British PM, Corbyn trade blows in final pre-election clash

British Prime Minister Theresa May speaking during the weekly Prime Ministers Questions session in the House of Commons in London. (AFP/PRU)
Updated 27 April 2017

British PM, Corbyn trade blows in final pre-election clash

LONDON: British Prime Minister Theresa May and opposition leader Jeremy Corbyn clashed over Brexit, the economy and security Wednesday in their final parliamentary exchange before June’s general election.
In a raucous session of prime minister’s questions in the House of Commons, the two leaders eyeballed each other while outlining competing visions as MPs behind them cheered and jeered.
May repeated her campaign mantra that only she can provide “strong and stable leadership” to guide Britain through its potentially tortuous exit from the European Union, and said her rival was “not fit to run this country.”
But Labour leader Corbyn went on the offensive over the government’s record on austerity and public services, saying May’s Conservatives “only look after the richest.”
May called the snap vote for June 8 to seek a mandate for Brexit and is expecting to win an increased Commons majority for her party.
The prime minister, however, has ruled out a television debate during the campaign, making Wednesday the last time she will go head-to-head against Corbyn before voters make their choice.
“Every vote for him is a vote for a chaotic Brexit. Every vote for me is a vote to strengthen our hand in negotiating the best deal for Britain,” she said.
Labour trail the Conservatives by more than 20 points in opinion polls, and the party is also divided over Corbyn’s left-wing leadership and strategy on Brexit.
“Even his supporters know he’s not fit to run this country,” May said, accusing him of uncosted spending plans and saying he was weak on defense.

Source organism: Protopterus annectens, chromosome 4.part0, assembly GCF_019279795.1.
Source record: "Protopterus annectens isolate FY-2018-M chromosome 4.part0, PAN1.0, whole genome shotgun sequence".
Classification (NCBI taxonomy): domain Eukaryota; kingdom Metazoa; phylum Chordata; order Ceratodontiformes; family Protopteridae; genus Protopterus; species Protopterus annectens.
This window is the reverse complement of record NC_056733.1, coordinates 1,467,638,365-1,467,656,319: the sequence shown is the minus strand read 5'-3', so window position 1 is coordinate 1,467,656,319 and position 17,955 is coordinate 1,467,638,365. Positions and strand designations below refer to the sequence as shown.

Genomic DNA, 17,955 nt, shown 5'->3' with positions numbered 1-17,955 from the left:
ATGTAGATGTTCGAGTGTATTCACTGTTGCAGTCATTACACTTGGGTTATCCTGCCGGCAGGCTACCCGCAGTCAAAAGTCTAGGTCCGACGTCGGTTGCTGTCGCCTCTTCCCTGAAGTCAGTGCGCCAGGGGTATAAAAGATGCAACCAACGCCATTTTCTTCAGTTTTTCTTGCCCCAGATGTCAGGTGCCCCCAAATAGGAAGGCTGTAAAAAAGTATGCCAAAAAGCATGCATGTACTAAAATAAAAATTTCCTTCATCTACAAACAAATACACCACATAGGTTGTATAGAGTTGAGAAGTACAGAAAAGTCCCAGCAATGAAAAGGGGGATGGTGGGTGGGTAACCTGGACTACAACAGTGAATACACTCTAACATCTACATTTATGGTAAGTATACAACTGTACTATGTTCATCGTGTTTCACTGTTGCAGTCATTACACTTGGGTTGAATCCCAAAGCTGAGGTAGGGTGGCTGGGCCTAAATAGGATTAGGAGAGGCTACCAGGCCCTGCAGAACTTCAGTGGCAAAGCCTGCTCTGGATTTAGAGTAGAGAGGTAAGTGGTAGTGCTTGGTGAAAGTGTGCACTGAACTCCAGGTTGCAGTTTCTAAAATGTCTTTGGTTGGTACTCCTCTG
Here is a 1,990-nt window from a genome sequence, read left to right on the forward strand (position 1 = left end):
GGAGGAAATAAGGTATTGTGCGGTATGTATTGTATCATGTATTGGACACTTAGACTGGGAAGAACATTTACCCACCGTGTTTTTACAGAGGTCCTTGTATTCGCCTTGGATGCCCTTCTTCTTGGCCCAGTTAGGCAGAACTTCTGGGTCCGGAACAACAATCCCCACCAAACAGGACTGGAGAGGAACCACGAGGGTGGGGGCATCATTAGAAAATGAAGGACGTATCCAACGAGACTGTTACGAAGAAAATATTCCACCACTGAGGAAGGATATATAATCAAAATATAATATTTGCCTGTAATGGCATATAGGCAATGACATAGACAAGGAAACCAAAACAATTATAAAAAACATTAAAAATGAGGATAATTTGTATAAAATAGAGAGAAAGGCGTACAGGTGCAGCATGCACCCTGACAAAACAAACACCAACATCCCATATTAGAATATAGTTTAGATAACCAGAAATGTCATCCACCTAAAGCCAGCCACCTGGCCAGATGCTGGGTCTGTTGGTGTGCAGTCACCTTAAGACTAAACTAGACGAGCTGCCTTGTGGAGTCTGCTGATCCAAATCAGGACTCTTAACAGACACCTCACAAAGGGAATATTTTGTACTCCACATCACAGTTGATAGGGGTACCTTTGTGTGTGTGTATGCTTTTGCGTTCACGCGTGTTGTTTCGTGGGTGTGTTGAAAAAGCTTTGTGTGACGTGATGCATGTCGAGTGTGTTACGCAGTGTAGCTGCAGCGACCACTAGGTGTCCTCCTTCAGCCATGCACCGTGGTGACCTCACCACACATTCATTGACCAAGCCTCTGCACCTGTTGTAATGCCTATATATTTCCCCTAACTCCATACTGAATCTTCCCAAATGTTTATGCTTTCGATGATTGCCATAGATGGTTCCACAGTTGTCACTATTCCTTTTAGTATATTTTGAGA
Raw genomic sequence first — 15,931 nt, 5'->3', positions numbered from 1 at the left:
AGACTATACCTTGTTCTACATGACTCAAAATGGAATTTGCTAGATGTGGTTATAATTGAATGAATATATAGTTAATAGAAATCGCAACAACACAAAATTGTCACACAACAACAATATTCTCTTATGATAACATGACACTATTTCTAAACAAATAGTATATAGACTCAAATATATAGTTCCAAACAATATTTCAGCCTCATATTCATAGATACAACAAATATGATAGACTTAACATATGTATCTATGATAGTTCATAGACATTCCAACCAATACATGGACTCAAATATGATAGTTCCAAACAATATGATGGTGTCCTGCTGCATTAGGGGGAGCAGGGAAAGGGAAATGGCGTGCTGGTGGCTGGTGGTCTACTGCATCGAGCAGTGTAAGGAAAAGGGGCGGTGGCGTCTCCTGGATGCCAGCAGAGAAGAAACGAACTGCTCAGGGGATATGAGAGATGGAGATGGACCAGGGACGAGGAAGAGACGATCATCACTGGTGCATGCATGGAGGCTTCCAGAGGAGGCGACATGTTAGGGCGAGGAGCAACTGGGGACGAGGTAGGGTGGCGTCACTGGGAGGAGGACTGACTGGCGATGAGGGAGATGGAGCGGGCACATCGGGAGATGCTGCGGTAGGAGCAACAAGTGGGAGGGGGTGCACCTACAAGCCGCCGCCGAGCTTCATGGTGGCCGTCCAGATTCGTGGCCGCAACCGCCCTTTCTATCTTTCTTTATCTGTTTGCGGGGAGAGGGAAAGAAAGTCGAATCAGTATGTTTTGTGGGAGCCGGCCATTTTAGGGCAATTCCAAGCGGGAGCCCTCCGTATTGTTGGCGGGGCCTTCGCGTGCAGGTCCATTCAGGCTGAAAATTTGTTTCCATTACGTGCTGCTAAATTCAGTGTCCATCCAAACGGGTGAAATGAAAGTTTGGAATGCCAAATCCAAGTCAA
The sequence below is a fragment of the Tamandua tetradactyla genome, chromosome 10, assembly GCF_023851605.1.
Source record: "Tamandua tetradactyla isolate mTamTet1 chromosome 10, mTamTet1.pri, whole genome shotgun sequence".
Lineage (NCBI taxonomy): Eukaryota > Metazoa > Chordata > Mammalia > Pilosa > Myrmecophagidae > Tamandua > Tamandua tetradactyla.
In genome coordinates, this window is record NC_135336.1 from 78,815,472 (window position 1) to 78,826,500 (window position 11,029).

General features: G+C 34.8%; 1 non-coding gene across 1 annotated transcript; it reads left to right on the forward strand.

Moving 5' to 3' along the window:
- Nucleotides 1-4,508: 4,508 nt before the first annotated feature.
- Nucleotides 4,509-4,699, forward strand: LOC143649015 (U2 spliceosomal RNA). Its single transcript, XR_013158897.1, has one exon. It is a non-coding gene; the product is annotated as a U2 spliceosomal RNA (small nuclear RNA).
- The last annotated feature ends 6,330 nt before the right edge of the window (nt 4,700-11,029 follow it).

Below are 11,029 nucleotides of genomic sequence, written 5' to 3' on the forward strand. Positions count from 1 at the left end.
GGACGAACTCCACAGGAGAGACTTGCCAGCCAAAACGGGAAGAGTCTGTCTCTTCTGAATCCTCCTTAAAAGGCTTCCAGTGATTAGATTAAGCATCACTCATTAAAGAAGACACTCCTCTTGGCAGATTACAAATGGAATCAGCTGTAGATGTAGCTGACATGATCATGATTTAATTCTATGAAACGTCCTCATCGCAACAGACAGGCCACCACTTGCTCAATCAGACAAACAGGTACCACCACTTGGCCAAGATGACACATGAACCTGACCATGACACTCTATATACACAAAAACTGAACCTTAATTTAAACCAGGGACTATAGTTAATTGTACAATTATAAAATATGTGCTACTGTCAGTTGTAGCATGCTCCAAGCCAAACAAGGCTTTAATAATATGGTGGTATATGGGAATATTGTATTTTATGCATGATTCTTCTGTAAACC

Corbyn has pitched himself as the anti-establishment candidate and attacked the government’s record on the funding of schools and hospitals, as well as citing housing shortages and wage stagnation.
He said many Britons were “held back” by the government and “many people feel the system is rigged against them.”
“Strong leadership is about standing up for the many, not the few. But when it comes to the prime minister and the Conservatives they only look after the richest, not the rest,” he said.
Britain will not seek to take a divide and rule approach with the other 27 member states of the EU in upcoming Brexit negotiations, Brexit Minister David Davis said on Wednesday.
The remaining member states are due to meet at a summit on April 29 to endorse a common position, before negotiations begin in earnest after Britain’s June 8 election.
“There have been some suggestions that the UK might now seek to take a divide and rule approach to the union in the upcoming negotiations, far from it,” Davis told an audience of business people at a conference in London.
“We want the negotiations to be swift and effective ... Given the subject matter is complex and time is tight, the unity of the European Union will therefore be important for both sides.”
Davis said Britain should be under no illusions about the scale of the task ahead within the two-year negotiating time frame set out under Article 50 of the EU’s Lisbon Treaty.
“We are re-shaping Britain’s place in the world. Securing an agreement with the EU within the two-year period about our withdrawal and the shape of our future relationship will be challenging. We will have difficult issues to confront, compromise will be necessary on both sides,” he said.
He also said Britain was seeking to ensure a smooth and stable transition as it leaves the EU, but would need to take an “intelligent approach” to regulation in the years ahead.
“We must avoid unnecessary burdens on business, but we also want to make sure that our approach maintains or ensures new access to markets from Croatia to California, the regulations must have that in mind,” he said.
Meanwhile, British Prime Minister Theresa May on Wednesday held her first talks with key EU Brexit negotiators, as the bloc hardens its position ahead of a summit to lay down its “red lines.”
May hosted European Commission President Jean-Claude Juncker and chief negotiator Michel Barnier at Downing Street for the first face-to-face talks since she triggered the two-year process of withdrawing from the European Union.
The latest draft negotiating guidelines, agreed on Monday by Barnier and European diplomats, point to months of difficult talks ahead as the EU seeks to ensure Britain does not get a better deal outside the bloc than inside.